2. The comfort of a good conscience —
[The persons who were thus solemnly to assert their inno-
cence in the presence of God, would doubtless feel happy that
they were able to make their appeal to him in truth. To do so
with respect to all sin, would be impossible, because *' there is
no man that liveth and sinneth not :" but with respect to allowed
and indulged sin, we all ougiit to be able to call God to witness
that we are free from it. We must be Israelites indeed, and
without any allowed guile. And O ! what a comfort is it when
we can say with Job, " O God, thou knouest T am not wicked^!"
Such was the comfort enjoyed by Paul ; " Our rejoicing is this,
the testimony of our conscience, that in simplicity and godly
sincerity, not with fleshly wisdom, but by the grace of God we
have had our conversation in the world''." When indeed we can
make that apjieal to God, we should do it with holy fear and
jealousy, lest there should, after all, be some sin undiscovered by
us. \Ve should say with Paul, " Though I know nothing by
myself, yet am I not hereby justified ; but he that judgeth me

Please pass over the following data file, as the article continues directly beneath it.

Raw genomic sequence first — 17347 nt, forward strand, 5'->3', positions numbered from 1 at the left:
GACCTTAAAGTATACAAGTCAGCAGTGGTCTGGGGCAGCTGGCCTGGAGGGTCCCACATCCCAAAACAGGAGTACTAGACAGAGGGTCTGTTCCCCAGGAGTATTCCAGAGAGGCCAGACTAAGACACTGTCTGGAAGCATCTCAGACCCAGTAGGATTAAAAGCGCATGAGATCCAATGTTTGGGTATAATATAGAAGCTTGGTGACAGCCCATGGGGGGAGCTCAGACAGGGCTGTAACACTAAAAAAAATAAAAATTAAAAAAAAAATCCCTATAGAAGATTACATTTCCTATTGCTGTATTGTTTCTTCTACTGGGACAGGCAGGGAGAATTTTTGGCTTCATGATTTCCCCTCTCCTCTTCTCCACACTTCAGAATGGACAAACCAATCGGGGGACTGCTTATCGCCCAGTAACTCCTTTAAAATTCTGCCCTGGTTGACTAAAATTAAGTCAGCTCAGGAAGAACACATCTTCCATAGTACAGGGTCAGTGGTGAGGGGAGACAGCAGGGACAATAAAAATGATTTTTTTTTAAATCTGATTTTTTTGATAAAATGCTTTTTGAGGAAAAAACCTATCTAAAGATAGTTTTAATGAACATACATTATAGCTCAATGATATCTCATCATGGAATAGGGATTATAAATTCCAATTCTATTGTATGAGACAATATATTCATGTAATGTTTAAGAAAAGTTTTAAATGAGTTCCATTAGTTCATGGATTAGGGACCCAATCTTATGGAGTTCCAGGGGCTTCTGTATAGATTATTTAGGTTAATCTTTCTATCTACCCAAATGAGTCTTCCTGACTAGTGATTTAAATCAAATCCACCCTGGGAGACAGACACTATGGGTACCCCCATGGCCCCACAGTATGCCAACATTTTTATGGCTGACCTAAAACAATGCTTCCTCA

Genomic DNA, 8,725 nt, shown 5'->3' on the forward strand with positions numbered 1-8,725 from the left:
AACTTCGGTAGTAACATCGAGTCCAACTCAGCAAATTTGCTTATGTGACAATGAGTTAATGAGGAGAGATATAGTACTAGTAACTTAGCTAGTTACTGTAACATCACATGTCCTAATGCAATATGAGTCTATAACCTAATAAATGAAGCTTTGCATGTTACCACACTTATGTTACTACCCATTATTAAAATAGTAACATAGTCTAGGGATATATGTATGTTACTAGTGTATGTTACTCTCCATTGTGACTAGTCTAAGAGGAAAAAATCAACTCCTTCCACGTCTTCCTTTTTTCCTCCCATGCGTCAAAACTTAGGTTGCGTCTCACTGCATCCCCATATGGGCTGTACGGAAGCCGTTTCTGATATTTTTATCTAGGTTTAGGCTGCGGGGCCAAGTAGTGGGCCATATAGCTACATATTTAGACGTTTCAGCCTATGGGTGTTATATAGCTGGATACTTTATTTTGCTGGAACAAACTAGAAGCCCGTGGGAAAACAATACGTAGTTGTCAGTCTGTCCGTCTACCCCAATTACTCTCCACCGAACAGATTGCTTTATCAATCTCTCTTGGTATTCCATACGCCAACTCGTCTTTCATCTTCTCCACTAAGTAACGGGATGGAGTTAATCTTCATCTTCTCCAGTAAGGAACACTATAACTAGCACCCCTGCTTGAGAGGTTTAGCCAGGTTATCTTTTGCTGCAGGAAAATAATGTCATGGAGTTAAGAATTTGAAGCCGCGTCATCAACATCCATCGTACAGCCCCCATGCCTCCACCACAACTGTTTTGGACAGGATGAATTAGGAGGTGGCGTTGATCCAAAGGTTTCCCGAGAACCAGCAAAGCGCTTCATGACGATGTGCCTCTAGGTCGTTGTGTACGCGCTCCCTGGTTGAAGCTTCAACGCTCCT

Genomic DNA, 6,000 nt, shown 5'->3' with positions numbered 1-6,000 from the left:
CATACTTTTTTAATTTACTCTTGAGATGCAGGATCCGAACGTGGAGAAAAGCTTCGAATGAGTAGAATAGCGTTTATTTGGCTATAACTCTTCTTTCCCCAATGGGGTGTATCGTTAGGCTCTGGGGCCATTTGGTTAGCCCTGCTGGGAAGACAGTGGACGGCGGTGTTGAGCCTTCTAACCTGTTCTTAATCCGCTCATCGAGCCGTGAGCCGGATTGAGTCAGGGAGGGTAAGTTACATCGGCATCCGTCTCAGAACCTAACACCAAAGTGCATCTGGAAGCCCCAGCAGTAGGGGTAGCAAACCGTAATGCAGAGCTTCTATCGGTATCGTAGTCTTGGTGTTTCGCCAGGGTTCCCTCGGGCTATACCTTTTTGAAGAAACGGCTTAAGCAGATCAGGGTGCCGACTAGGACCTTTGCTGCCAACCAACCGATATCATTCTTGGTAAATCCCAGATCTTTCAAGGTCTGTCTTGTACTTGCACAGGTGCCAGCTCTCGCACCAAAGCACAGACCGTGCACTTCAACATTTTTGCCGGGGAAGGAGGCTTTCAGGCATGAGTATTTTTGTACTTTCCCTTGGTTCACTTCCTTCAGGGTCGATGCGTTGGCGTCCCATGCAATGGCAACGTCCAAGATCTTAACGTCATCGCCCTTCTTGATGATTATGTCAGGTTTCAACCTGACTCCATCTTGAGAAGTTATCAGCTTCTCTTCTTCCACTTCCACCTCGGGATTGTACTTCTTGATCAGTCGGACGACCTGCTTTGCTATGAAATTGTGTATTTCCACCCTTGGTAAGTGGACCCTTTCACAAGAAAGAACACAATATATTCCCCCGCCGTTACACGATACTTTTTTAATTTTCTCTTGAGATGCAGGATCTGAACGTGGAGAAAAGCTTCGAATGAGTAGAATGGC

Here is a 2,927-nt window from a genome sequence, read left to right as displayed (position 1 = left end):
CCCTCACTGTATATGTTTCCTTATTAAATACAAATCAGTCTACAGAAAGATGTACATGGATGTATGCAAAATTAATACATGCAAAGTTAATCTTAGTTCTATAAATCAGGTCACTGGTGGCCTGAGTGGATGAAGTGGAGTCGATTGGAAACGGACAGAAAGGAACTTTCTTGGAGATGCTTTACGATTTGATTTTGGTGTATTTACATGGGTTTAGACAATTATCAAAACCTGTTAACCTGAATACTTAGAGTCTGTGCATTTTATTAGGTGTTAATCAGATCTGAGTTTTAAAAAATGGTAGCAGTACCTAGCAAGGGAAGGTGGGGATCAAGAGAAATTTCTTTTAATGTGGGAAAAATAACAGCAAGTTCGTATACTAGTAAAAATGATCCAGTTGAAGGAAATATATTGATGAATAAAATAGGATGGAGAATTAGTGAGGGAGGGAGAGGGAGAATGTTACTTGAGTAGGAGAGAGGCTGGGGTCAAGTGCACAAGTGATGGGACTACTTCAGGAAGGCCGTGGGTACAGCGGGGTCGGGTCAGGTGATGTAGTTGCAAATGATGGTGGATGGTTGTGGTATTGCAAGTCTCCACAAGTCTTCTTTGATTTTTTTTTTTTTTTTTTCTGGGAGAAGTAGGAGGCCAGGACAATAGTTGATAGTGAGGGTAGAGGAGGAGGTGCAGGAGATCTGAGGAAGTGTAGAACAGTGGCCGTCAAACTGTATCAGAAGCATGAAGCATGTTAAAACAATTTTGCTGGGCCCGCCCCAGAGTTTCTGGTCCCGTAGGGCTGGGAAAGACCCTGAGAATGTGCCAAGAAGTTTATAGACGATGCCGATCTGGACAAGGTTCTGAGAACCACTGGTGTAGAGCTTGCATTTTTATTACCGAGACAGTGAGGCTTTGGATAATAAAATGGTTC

is the Lord'." We mav see in the instance of Pilate how awfully
a man may deceive his own soul : he washed his hands before
the multitude, and said, " I am free from the blood of this just
person:" but his reluctance to commit sin could not excuse the
actual commission of it ; any more than the washing of his hands
« Job x. 7. '' 2 Cor. i. 12. ' 1 Cor. iv. 4.
could cleanse his soul. evertheless we should labour to *' keep
a conscience void of offence," and so to have every evil disposi-
tion mortified, as to be able constantly to say with David, " I will
wash my hands in iunocencv, O Lord, and so will I compass thine
altar ^"J
3. The efficacy of united faith and prayer —